A new display at the Dulwich Picture Gallery ‘Rubens’ Ghost’ (26 April – 3 July 2016), as part of their Making Discoveries series, will offer a unique insight into the ideas and working methods of the Flemish baroque painter, Peter Paul Rubens, focusing predominantly on the changes the artist made to his painting Venus, Mars and Cupid, c.1635. Mounted on a lightbox and installed at the end of Dulwich’s enfilade, will be a life size X-ray- a ghostly image combining the work’s past and present states.
Arturo and Holly Melosi Chief Curator, Dr. Xavier Bray, said: “X-rays of paintings are normally kept within a museum’s conservation department for the scrutiny of a select few. Now the public will be able to see beneath the surface of Venus, Mars and Cupid and better appreciate the challenges Rubens was confronted with when devising his composition. The position of Cupid, for example, clambering onto Venus’s leg as he holds onto her drapery and opens his mouth to receive a jet of milk from her breast, posed a particular compositional problem for Rubens. Not being satisfied with one position, he changed it as he was working, a detail not appreciated until an X-ray was taken of the painting.”
An iPad in the Gallery will also allow visitors to explore other works by Rubens from the collection in more depth, including the way in which he recycled panels for The Miracles of Saint Ignatius of Loyola, c.1619. An X-ray for the painting shows two ghostly figures not present in the finished works. These are only seen clearly when the X-ray is turned 180°, indicating that Rubens painted over them before beginning again and, as such, they may represent an early idea for the same composition. Infrared reflectography, another technique that can look through multiple layers of paint, reveals now-lost elements of the composition in Hagar in the Desert, c.1630-2, such as an angel in the sky and the baby Ishmael lying on the ground.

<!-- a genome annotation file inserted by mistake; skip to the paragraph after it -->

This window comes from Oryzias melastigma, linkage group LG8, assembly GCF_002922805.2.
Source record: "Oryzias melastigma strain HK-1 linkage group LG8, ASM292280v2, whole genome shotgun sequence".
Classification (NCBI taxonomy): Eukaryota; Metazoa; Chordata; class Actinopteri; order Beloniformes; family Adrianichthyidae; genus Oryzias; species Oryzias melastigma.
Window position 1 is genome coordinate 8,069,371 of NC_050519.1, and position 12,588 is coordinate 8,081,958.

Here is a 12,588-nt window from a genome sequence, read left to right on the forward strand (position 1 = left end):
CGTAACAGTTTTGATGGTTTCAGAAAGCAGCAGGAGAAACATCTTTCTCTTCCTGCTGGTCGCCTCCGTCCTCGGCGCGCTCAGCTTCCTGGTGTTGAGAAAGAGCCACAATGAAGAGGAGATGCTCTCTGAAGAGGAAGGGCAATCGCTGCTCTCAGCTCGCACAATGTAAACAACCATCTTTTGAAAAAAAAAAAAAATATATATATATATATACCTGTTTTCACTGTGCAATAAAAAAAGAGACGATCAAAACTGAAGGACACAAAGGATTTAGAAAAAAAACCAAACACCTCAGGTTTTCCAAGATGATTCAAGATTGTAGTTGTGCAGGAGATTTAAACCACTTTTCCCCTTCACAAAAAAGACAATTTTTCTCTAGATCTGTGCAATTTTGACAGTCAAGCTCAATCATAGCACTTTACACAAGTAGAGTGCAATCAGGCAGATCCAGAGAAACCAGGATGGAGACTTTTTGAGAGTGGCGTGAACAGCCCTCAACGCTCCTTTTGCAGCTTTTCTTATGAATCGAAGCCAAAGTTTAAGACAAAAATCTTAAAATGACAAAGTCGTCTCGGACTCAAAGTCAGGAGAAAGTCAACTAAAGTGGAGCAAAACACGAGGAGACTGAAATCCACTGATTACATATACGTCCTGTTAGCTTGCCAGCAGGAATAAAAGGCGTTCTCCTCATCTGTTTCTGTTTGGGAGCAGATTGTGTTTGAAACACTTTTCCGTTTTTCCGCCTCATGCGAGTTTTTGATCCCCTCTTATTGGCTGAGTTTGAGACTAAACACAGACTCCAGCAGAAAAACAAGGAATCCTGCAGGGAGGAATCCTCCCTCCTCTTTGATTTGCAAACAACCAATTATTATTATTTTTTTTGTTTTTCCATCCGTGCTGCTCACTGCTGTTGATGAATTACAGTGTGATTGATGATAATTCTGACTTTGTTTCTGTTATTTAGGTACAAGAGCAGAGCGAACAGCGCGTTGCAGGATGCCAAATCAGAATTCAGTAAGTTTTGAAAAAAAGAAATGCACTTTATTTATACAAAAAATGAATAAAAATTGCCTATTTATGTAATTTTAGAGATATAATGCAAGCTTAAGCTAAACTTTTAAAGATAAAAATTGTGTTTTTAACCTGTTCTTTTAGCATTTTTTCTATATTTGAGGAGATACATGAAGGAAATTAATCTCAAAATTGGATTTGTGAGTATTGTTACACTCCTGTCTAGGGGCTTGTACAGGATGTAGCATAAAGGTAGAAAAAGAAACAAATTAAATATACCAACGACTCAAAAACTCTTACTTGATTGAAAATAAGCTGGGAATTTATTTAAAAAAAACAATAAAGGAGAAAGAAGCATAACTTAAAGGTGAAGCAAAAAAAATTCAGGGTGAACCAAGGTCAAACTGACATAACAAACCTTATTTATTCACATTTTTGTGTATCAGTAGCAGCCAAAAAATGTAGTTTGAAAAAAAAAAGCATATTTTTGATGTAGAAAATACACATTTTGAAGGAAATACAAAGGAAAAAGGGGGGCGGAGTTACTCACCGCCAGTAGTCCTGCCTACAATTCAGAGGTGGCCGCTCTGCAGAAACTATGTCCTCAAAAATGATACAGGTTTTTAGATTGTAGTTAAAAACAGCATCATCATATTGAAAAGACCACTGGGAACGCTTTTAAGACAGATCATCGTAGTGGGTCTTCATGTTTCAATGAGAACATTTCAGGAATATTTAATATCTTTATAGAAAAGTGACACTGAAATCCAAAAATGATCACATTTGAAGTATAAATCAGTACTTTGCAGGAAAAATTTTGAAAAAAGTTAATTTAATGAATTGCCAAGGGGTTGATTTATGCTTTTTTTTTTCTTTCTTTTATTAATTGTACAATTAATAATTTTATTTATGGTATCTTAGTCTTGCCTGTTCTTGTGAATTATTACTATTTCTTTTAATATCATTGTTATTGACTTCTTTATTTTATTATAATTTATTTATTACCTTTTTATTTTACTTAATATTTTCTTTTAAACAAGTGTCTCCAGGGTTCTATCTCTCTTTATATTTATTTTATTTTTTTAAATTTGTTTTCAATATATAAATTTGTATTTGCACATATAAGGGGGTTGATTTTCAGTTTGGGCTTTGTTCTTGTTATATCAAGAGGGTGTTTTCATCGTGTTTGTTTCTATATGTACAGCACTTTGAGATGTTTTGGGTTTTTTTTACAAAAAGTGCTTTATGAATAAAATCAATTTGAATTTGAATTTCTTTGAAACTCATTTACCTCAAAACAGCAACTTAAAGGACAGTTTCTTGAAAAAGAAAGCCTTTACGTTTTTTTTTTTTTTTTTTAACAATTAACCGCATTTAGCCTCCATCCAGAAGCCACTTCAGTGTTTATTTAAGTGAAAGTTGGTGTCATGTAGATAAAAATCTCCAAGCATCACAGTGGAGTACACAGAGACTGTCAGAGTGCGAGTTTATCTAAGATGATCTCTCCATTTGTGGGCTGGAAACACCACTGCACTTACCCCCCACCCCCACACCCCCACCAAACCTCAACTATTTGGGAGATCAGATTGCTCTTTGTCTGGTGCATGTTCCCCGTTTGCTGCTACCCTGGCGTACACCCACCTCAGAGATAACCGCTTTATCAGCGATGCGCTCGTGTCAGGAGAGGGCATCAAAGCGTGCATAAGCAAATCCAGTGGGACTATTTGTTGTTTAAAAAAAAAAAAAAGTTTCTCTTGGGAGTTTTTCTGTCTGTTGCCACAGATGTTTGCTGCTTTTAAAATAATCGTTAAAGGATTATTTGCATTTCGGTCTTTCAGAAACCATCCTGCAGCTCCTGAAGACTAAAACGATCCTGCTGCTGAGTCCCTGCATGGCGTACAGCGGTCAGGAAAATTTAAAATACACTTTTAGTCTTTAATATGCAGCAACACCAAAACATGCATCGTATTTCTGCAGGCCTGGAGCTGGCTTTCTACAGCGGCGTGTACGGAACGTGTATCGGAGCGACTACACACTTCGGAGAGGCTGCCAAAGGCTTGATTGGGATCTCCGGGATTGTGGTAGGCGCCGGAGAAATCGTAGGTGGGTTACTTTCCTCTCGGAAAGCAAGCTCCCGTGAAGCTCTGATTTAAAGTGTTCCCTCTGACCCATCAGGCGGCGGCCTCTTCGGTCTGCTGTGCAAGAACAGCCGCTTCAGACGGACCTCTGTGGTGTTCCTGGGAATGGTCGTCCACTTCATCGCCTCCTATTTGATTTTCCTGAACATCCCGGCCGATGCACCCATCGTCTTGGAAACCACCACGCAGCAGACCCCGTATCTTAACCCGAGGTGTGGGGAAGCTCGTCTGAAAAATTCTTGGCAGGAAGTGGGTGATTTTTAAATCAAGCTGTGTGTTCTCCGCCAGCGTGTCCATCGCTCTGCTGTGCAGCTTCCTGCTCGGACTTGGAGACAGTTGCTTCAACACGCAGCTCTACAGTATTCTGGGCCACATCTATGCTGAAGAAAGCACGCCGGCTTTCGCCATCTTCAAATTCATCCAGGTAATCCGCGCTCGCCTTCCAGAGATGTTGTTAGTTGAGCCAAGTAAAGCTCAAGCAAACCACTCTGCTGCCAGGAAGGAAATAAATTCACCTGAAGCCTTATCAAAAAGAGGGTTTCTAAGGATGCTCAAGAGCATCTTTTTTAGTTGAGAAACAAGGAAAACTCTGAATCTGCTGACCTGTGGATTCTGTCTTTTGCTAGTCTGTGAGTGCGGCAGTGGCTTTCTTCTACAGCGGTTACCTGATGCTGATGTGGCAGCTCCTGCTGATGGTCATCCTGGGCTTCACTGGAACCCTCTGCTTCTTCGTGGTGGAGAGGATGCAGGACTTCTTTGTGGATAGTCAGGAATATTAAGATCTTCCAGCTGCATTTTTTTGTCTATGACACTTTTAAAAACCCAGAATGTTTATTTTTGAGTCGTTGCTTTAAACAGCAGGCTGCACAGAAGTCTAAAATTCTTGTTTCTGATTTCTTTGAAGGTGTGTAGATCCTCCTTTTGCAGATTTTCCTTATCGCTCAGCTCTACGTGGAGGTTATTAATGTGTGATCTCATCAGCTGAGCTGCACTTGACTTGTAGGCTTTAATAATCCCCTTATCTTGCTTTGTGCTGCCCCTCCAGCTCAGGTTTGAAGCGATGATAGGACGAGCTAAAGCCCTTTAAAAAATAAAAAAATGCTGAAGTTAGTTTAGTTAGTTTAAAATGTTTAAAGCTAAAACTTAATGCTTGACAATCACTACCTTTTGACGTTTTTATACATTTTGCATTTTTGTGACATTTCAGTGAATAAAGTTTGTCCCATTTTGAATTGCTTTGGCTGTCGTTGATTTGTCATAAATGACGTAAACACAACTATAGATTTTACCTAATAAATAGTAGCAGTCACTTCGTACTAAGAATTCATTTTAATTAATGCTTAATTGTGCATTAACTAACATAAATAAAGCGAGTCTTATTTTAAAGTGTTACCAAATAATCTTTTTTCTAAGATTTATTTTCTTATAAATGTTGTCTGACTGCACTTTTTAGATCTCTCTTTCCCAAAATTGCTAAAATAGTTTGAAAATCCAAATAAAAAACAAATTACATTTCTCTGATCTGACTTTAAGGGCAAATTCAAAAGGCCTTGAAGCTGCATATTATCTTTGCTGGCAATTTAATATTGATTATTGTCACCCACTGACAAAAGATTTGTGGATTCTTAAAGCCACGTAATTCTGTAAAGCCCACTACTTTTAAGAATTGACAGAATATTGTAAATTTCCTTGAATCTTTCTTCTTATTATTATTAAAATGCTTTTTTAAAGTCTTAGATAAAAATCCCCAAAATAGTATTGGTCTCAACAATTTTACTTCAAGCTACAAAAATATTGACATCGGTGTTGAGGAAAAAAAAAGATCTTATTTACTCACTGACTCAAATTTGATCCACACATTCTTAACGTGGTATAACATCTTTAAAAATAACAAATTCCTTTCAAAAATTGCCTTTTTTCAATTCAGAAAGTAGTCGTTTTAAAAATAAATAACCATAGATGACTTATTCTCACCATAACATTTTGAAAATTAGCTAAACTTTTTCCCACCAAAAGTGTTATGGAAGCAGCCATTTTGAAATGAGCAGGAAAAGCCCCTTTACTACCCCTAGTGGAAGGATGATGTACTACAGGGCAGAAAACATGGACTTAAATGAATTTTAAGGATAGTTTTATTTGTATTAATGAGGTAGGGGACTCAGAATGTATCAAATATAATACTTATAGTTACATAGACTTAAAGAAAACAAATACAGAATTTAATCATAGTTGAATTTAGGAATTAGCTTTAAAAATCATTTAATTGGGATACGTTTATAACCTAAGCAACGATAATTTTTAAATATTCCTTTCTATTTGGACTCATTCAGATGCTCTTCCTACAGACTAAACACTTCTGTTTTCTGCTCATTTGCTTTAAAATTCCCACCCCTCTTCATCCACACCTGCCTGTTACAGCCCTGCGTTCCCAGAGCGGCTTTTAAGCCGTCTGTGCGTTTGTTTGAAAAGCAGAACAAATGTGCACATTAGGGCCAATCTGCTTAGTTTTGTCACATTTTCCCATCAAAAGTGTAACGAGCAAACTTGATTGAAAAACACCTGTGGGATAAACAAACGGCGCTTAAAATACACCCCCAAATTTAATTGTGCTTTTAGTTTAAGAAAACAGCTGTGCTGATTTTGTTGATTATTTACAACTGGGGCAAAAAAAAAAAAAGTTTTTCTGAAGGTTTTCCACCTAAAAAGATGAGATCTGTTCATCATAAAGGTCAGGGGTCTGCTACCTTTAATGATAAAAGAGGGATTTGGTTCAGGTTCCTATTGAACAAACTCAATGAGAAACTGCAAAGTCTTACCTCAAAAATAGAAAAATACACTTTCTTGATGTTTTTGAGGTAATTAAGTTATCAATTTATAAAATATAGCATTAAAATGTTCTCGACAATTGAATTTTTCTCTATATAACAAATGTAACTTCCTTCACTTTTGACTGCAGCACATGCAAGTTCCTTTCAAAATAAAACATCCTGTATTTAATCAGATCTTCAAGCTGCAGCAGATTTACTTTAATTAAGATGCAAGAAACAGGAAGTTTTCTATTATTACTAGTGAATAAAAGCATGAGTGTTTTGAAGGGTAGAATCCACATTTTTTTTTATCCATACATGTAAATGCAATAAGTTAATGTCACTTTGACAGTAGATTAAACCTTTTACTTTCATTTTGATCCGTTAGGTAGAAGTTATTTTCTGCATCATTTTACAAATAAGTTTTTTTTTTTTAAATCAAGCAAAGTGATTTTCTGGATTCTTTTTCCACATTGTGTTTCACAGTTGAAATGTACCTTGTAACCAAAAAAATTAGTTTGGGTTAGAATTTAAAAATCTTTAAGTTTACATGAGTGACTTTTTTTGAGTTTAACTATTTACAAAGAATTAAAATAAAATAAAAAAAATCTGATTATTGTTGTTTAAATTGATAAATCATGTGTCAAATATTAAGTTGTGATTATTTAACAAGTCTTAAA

Rubens’ Ghost is the second in-focus display in Making Discoveries: Dutch and Flemish Masterpieces, which kicked off with I am Van Dyck. The series will showcase four major artists from the Gallery’s collection: Van Dyck, Rubens, Dou and Rembrandt, and brings together recent historical and scientific research to reveal intriguing discoveries and celebrate the creative processes of these Dutch and Flemish Masters. Each display also draws connections with guest works from other institutions and private collections that have never been seen together before.
The series is curated by Dulwich Picture Gallery’s Arturo and Holly Melosi Chief Curator Dr Xavier Bray, with support from Assistant Curator Helen Hillyard. Lenders include the National Portrait Gallery, Hauser & Wirth, the National Trust as well as a number of private lenders.
The research for Making Discoveries has been achieved through a new catalogue for the Dutch and Flemish collection at Dulwich Picture Gallery, to be published in Autumn 2016. This will be the first comprehensive catalogue covering this part of the collection and will include over 220 paintings, detailing their provenance and historical significance.
The next display will be Dou in Harmony, which runs 5 July – 6 November 2016 and reunites the artist’s only two versions of women playing clavichords, last displayed together in 1665.